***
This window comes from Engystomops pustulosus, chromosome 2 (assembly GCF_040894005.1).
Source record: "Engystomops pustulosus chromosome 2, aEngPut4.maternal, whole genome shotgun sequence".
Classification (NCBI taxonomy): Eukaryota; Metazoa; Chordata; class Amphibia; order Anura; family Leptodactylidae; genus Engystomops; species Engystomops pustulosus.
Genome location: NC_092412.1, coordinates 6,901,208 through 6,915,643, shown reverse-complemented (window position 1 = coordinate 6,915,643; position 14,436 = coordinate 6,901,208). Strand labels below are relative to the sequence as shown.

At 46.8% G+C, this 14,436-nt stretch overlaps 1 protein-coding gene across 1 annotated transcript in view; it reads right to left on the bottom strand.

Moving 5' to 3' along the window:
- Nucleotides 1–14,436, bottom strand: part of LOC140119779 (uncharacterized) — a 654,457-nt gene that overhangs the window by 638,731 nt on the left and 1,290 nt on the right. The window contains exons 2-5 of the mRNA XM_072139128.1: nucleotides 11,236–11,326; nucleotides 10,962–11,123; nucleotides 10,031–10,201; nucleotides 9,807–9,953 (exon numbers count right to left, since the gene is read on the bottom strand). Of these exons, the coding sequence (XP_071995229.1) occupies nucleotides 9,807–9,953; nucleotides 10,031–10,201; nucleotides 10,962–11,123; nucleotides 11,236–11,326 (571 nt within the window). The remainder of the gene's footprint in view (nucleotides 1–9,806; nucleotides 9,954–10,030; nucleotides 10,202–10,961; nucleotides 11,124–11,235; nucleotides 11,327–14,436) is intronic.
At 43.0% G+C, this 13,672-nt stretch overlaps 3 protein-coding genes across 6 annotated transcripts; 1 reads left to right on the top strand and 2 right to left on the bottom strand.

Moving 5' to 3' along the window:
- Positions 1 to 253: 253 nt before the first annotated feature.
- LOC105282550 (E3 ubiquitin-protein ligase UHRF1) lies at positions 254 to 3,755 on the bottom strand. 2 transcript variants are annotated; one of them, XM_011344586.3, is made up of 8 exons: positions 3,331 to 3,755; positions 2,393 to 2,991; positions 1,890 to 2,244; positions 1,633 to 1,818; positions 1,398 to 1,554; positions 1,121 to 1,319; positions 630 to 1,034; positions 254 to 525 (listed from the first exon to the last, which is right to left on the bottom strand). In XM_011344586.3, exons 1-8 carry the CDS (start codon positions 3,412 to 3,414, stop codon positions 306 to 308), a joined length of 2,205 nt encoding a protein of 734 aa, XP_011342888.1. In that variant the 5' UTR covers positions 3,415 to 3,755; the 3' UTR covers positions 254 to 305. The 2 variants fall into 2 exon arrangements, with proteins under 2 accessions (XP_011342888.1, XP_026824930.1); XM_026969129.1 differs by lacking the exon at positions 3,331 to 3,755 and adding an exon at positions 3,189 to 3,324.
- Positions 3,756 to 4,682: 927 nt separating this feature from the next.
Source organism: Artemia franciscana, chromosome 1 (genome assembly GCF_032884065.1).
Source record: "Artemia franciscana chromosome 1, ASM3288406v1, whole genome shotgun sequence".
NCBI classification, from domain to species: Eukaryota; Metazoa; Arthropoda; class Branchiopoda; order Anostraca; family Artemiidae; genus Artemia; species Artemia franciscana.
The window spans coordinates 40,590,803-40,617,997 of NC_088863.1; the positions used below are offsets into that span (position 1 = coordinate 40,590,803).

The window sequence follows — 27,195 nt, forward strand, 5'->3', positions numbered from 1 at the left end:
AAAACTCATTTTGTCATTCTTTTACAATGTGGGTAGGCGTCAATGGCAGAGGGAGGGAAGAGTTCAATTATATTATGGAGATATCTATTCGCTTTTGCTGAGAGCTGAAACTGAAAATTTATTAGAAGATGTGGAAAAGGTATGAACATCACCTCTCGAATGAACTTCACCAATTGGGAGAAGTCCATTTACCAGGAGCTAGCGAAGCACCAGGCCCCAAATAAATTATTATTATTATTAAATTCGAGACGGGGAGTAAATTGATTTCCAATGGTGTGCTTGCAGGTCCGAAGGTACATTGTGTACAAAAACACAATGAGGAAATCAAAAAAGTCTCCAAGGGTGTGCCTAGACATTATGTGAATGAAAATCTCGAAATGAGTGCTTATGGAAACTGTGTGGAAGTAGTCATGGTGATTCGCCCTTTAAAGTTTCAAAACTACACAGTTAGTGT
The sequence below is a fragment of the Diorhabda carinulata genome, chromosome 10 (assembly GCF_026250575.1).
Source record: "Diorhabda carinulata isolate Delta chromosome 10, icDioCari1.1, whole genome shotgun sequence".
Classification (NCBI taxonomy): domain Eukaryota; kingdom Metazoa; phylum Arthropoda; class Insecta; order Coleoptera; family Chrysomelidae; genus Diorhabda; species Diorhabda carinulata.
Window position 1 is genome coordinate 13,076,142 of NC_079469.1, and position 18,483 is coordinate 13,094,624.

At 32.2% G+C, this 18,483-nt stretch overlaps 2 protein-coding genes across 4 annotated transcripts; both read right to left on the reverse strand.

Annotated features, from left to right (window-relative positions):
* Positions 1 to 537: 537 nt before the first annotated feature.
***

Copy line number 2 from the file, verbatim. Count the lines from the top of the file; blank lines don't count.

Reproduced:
Source record: "Engystomops pustulosus chromosome 2, aEngPut4.maternal, whole genome shotgun sequence".